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  • Red Nichols, Holstorian

It's a date, with the FBI!

This oft-seen image of Jerry Campbell firing his Thompson submachine gun is notable to us holstorians because he's wearing his Myres No. 614 "Threepersons" holster with one of his 357s in it. It's been colorized of course:


These items are all datable and they fit into what is the likely date of the image itself, 1939.


Jerry Campbell's skywriting appears in a December 1939 newspaper column (shown at end of this post), and D.A. Bryce (he does not ever appear in print as 'Jelly' Bryce until just at the end of WWII with Germany, May of 1945) appears soon in another column, June 1940, doing the same demonstration.



And this is all part of Hoover's aggressive publicity campaign about arming the FBI. Hoover himself publishes an article about the FBI's weaponry in The Leatherneck that same year, 1939, that is followed by its publication American Rifleman in 1945 (a hard copy around here somewhere; not in my image files for you today, tho).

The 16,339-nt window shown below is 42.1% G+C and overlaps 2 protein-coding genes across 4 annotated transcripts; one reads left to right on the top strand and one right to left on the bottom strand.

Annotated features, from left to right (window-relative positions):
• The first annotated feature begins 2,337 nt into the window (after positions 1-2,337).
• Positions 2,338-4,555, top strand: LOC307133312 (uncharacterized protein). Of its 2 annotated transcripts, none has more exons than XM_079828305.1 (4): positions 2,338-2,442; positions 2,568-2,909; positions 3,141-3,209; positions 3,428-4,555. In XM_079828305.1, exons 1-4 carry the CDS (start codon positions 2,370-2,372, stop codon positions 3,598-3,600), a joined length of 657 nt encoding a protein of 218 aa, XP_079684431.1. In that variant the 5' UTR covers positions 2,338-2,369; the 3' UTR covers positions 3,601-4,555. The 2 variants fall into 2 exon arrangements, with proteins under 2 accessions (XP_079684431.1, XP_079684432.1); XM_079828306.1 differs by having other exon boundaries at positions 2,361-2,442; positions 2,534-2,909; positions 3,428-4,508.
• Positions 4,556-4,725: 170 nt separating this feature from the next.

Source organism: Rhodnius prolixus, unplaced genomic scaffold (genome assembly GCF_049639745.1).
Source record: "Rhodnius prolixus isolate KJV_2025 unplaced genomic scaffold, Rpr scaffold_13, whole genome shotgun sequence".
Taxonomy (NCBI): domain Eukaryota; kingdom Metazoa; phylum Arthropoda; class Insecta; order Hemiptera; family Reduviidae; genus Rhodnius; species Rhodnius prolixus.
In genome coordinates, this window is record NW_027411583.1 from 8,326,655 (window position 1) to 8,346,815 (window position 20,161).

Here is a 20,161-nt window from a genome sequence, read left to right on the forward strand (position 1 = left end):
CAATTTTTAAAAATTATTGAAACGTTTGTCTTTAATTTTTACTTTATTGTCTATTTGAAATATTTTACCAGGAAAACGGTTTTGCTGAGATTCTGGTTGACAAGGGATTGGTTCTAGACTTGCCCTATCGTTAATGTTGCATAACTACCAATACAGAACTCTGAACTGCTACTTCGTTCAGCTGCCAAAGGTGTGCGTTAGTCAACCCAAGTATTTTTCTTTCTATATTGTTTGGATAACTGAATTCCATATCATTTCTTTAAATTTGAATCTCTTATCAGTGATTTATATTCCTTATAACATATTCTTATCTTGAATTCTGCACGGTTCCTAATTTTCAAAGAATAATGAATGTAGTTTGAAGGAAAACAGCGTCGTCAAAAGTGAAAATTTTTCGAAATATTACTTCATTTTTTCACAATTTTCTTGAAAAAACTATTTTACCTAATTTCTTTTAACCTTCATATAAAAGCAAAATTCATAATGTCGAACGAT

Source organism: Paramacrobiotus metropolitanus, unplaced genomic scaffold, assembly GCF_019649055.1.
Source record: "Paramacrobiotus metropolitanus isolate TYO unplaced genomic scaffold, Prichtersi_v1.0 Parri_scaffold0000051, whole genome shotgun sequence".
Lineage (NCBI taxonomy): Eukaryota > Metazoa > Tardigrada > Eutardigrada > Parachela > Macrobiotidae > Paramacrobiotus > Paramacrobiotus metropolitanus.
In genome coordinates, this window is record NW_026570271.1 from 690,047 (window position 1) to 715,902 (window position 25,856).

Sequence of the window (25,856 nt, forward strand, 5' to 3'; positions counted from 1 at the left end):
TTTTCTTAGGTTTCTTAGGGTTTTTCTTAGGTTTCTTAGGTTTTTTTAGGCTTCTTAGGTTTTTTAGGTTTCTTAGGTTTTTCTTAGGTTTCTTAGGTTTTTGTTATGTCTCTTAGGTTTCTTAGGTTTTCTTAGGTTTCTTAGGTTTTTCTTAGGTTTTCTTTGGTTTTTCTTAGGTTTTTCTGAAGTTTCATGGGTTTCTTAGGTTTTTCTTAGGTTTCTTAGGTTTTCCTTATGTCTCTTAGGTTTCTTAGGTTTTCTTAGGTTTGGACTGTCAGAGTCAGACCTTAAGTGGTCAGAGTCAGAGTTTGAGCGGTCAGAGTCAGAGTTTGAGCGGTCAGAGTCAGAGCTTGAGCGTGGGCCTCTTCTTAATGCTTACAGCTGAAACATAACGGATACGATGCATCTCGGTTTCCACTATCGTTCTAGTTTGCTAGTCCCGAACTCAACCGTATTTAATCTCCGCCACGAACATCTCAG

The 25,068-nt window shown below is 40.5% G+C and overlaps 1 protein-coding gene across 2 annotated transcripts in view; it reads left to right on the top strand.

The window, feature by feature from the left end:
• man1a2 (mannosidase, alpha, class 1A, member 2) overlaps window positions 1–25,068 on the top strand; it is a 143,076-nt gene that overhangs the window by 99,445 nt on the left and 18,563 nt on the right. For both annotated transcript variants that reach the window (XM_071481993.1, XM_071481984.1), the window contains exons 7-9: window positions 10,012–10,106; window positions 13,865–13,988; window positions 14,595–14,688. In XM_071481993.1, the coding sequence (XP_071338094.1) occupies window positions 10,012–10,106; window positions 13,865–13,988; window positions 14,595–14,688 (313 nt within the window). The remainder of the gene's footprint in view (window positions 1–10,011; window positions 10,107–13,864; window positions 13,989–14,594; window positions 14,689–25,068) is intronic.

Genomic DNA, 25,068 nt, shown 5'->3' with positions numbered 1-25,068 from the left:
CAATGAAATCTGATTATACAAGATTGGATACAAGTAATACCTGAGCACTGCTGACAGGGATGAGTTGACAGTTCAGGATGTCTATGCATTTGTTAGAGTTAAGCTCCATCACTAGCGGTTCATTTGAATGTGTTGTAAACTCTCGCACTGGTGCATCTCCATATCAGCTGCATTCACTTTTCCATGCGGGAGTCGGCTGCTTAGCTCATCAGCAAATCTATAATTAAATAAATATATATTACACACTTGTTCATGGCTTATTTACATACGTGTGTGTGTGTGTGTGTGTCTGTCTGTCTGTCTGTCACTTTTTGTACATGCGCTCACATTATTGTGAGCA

Recall that at the time of John Dillinger's death, where Jerry Campbell was one of 21 men present including DOI, State, and local P.D. officers, Hoover's agency was the Department of Investigation and not the FBI. Campbell had just joined from Oklahoma City's P.D., and Jelly would follow but after Dillinger's shooting -- and was not there despite his later claims that it was at his shooting of a notorious gangster in a theatre in the early '30s that he received his 'Jelly' nickname.



Jerry's Threepersons, although the Myres 614 appeared in 1930, was not that early model. Instead the style changed to this one in the 1938 Myres catalog. The .357 itself appeared in 1935; is the revolver in the image his 38/44 instead? Nope, his was gold plated and engraved -- and had pearl grips. So the revolver in the image is one of his .357s; and here it is with his Myres holster:



And the agency became the FBI vs the DOI in June of 1935. All of these facts are not necessarily probative of each other; on the other hand they also ALL fit together. So I'm happy to call this image 1939, as a press photo not least because these events were staged for the press themselves -- the author of the column didn't just hear about it, he was there.


In noting the cost of the flares above, be aware that in 1939 the price of gold until 1967 was U$35/oz; with that in mind we should realize that gold touched U$2,000/oz last year -- so each flare was about U$600 each today. FF -- Fun Fact.

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